339960 Inhalable Magnetic Nanocomposite Microparticles for Application in Lung Cancer Therapy - In Vitro Safety and Efficacy Studies

Thursday, November 7, 2013: 9:38 AM
Golden Gate 6 (Hilton)
Nathanael Stocke1, Samantha A. Meenach1,2,3, Kimberly W. Anderson1, Susanne Arnold4, Heidi M. Mansour3 and Dr. J. Zach Hilt1, (1)Chemical and Materials Engineering, University of Kentucky, Lexington, KY, (2)Chemical Engineering, University of Rhode Island, Kingston, RI, (3)Pharmaceutical Sciences - Drug Development Division, University of Kentucky, Lexington, KY, (4)Internal Medicine, University of Kentucky, Lexington, KY

Chemotherapy results in many adverse side effects when administered systemically through oral or intravenous delivery, and the localization of this therapy can result in improved therapeutic outcomes and enhanced patient response.  When treating lung cancer, targeted pulmonary administration of chemotherapy has shown enhanced therapeutic response and reduced side effects [1, 2].  Additionally, dual administration of chemotherapy and hyperthermia can result in a synergistic effect, and the combination of hyperthermia with targeted pulmonary administration of chemotherapy poses a potential improvement on current cancer treatments [3].  In this study, the in vitro safety and efficacy of inhalable dry powders was examined on a variety of representative cell lines.  These composite powders – so-called magnetic nanocomposite microparticles (MnMs) – were formulated via dilute organic suspension advanced spray drying in closed-mode and consisted of common excipients and anti-cancer drugs intelligently combined with magnetic nanoparticles.  These powders were characterized with a variety of physicochemical techniques, and their aerodynamic performance was determined with the Next Generation Impactor (NGI).  The resulting MnMs were tested in vitro with human alveolar adenocarcinoma (A549) and human bronchioalveolar carcinoma (H358) cells.  These inhalable powders were dispersed into cell culture media and exposed to the cells for a given period of time and subsequent cytotoxicity studies and transepithelial electrical resistance (TEER) measurements were performed.  Toxicity and TEER studies showed the in vitro safety of these materials up to relevant doses.  The efficacy of two common lung cancer chemotherapeutic drugs representing two different anti-cancer drug classes, cisplatin and erlotinib, was examined before and after incorporation into these materials and, the results indicated these anti-cancer drugs retained their activity.  Additionally, the activity of these drugs in combination with hyperthermia was examined, and results suggest the potential of these MnMs as a novel treatment modality for lung cancer.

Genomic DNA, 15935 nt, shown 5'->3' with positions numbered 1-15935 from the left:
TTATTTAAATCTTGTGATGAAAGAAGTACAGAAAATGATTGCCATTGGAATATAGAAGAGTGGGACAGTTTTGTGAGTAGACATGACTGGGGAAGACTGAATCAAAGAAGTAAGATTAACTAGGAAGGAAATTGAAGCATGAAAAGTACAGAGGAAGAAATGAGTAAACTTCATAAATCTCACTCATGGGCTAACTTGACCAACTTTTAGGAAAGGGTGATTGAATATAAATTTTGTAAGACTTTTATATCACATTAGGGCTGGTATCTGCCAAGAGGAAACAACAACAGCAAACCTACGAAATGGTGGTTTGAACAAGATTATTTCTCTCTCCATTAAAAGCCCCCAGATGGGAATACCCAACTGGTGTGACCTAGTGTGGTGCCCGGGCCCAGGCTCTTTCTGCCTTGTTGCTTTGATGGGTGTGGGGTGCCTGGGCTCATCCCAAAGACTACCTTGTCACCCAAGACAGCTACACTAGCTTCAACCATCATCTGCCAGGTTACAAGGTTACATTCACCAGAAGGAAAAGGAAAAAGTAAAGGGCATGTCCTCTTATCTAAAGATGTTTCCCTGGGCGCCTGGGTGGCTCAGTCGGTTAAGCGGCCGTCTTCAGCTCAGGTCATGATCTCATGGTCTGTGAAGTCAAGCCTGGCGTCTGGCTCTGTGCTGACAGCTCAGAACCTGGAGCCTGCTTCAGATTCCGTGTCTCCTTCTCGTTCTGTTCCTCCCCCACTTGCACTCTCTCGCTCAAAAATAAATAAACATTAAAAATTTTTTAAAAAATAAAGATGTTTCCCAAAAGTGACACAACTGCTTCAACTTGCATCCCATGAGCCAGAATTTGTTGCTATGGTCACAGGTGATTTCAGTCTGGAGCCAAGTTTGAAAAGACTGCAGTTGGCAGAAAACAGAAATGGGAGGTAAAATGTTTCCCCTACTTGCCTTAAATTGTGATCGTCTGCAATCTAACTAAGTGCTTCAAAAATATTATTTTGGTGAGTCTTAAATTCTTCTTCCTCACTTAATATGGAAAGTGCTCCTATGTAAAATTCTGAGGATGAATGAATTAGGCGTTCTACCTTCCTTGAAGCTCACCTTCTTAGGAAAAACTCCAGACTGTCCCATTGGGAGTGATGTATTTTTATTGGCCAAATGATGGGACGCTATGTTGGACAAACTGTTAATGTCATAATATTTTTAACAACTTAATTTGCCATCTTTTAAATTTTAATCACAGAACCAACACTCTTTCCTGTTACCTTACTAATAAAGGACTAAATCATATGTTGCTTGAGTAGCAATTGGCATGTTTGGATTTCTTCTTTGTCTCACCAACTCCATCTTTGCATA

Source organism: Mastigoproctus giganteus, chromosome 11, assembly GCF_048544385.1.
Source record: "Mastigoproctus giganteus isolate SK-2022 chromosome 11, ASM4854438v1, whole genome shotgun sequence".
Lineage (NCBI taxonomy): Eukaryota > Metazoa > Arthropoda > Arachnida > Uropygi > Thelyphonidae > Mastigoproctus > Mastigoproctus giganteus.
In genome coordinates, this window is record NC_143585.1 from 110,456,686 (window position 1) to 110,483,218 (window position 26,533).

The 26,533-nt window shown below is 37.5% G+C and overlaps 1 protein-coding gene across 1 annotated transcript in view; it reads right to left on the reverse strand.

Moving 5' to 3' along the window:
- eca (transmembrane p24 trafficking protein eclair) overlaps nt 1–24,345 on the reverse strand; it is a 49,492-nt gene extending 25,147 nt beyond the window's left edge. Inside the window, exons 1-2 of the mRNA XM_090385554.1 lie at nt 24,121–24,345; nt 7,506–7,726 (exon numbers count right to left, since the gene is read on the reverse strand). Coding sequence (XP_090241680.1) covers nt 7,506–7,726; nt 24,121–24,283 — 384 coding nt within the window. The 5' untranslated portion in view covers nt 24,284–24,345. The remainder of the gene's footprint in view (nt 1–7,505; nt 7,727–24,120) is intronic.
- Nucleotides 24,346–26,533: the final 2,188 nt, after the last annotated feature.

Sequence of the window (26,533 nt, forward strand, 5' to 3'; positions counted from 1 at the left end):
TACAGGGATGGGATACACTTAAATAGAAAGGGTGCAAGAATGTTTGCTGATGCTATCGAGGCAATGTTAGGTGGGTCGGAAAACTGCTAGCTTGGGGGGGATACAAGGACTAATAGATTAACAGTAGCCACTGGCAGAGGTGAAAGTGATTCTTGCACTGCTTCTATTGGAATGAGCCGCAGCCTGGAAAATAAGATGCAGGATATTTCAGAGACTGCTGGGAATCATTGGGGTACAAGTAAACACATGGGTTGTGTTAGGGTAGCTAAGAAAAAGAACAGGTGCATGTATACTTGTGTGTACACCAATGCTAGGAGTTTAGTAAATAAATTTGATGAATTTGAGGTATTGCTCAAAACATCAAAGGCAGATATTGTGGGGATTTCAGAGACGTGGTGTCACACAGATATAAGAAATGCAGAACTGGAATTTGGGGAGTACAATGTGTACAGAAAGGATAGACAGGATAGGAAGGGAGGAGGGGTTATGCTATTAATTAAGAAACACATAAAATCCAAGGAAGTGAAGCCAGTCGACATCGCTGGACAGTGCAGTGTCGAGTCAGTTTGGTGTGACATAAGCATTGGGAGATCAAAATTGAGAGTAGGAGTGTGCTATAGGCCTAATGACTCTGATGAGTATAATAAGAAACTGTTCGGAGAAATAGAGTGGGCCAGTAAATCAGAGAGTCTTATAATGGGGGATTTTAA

[1] G.A. Otterson, M.A. Villalona-Calero, S. Sharma, M.G. Kris, A. Imondi, M. Gerber, D.A. White, M.J. Ratain, J.H. Schiller, A. Sandler, M. Kraut, S. Mani, J.R. Murren, Phase I study of inhaled doxorubicin for patients with metastatic tumors to the lungs, Clinical Cancer Research, 13 (2007) 1246-1252.

[2] G.A. Otterson, M.A. Villalona-Calero, W. Hicks, X.L. Pan, J.A. Ellerton, S.N. Gettinger, J.R. Murren, Phase I/II Study of Inhaled Doxorubicin Combined with Platinum-Based Therapy for Advanced Non-Small Cell Lung Cancer, Clinical Cancer Research, 16 (2010) 2466-2473.

[3] R.D. Issels, Hyperthermia adds to chemotherapy, European Journal of Cancer, 44 (2008) 2546-2554.

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